Some Texas school districts are revisiting their zero tolerance policies to examine how they can better serve their most vulnerable population, students enrolled in pre-Kindergarten through second grade, by banning suspensions and other disciplinary punishments.
Monday night, the board of trustees for the Austin Independent School District voted unanimously to revise their disciplinary practices so that “no elementary student prior to third grade shall be home suspended, placed into a disciplinary alternative education program (DAEP), or expelled.”
During the 2015-16 school year, 351 pre-K through second grade children accounted for all Austin ISD suspensions, of which 85 percent were black or Latino, according to the school district. Boys made up the the majority of these students. In 2014, the U.S. Education Department reported that boys, as a demographic group regardless of race and/or socioeconomic strata, represented 79% of preschool children suspended once and 82% of preschool children suspended multiple times, even though boys only represented 54% of preschool enrollment.
This new policy goes into effect next year and applies to all pre-K through second grade students, except when otherwise required by law. The district’s Student Code of Conduct, written in accordance with the state’s 1995 Safe Schools Act and Chapter 37 of the Texas Education Code, lists a slew of behavioral violations. In Texas, school districts are granted broad discretionary authority in determining what constitutes “disruptive” offenses.
A goal of Austin ISD’s suspension ban is to identify the root of the problem to help better help kids remain in school and remedy the matter. The 2016 study “Banning Classroom Removals for Young Children Policy Guide” looked at the repercussions of suspending young children: increased likelihood of grade retention, dropping out of high school, and contact with the juvenile justice system.
During the board meeting, trustee Edmund Gordon commented that the new policy does not cover in-school-suspensions (ISS), a student discipline practice that sequesters punished children in a special room on campus. Unlike at-home suspension, ISS allows schools to receive daily state and federal funds because the child is in school. Out-of-school suspension (OSS) is treated like an absence.
Breitbart Texas reported that ISS remains a troubling practice. There are no limits on the number of days a student may spend suspended in school and programs do not consist of any formal instructional time, are run like a study hall, and are not staffed by a certified teacher, according to Texas Appleseed, a nonprofit public interest justice center, on the forefront of the school-to-prison pipeline debate.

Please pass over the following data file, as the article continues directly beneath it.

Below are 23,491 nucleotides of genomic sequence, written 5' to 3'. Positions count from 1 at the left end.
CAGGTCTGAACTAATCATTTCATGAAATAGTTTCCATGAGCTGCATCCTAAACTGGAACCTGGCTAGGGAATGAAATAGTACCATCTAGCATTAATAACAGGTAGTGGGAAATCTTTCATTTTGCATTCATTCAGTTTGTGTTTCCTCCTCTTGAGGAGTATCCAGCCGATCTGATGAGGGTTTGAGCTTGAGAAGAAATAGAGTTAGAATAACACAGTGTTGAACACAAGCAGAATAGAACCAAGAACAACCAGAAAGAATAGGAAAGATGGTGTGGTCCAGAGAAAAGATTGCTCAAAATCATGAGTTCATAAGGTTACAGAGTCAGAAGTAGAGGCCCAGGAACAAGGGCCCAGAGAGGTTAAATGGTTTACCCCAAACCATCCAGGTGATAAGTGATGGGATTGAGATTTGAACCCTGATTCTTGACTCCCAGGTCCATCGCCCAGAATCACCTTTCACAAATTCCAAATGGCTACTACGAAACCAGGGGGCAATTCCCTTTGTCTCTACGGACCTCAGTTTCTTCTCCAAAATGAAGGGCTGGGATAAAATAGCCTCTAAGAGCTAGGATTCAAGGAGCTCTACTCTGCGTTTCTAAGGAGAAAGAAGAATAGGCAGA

Although the Austin ISD school board seeks to address issues youngsters either bring to the schoolhouse or struggle with inside the classroom and expressed excitement about “changing our culture,” no one addressed when the problem is that the public school culture does not fit the child.
The district’s new suspension prevention toolbox is loaded up with practices rooted in social justice ideologies like “equity” and “restorative justice” which utilizes therapy-styled “talking circles” to handle alleged bad behavior. Meditation-driven and Buddhist-based “mindfulness” strategies include breathing, yoga, and awareness exercises intended to assist students in self-regulation and maintaining focus. These strategies are often coupled with Social and Emotional Learning (SEL), which promotes the values-based competencies associated with the public education reform movement’s Common Core.
During the meeting, Superintendent Dr. Paul Cruz said, “It’s really about social and emotional learning and restorative practices.”
Last week, the Dallas ISD school board voted to approve a similar policy that will go into effect in the 2017-18 school year for its pre-K through second graders. District spokeswoman Robyn Harris told Breitbart Texas, “This policy applies to Level I and Level II offenses in the Student Code of Conduct.”
Violations under these categories include classroom disruptions, dress code violations, leaving school grounds without permissions, and even throwing objects that can hurt someone or thing. However, higher level offenses like bullying, fighting, and using profanity will not be exempt from harsher consequence.
According to Dallas ISD, all pre-K through second grade teachers will receive a comprehensive training session at the beginning of the school year to better equip them on how to respond to a disruptive student. Harris told Breitbart Texas the training will be a combination of behavior management best practices programs designed by the District Professional Development Department. She said some schools may choose to use Restorative Discipline, PBIS, mindfulness, or other SEL programs.
In 2016, Houston ISD and El Paso ISD adjusted their disciplinary measures for students pre-K through second grade.
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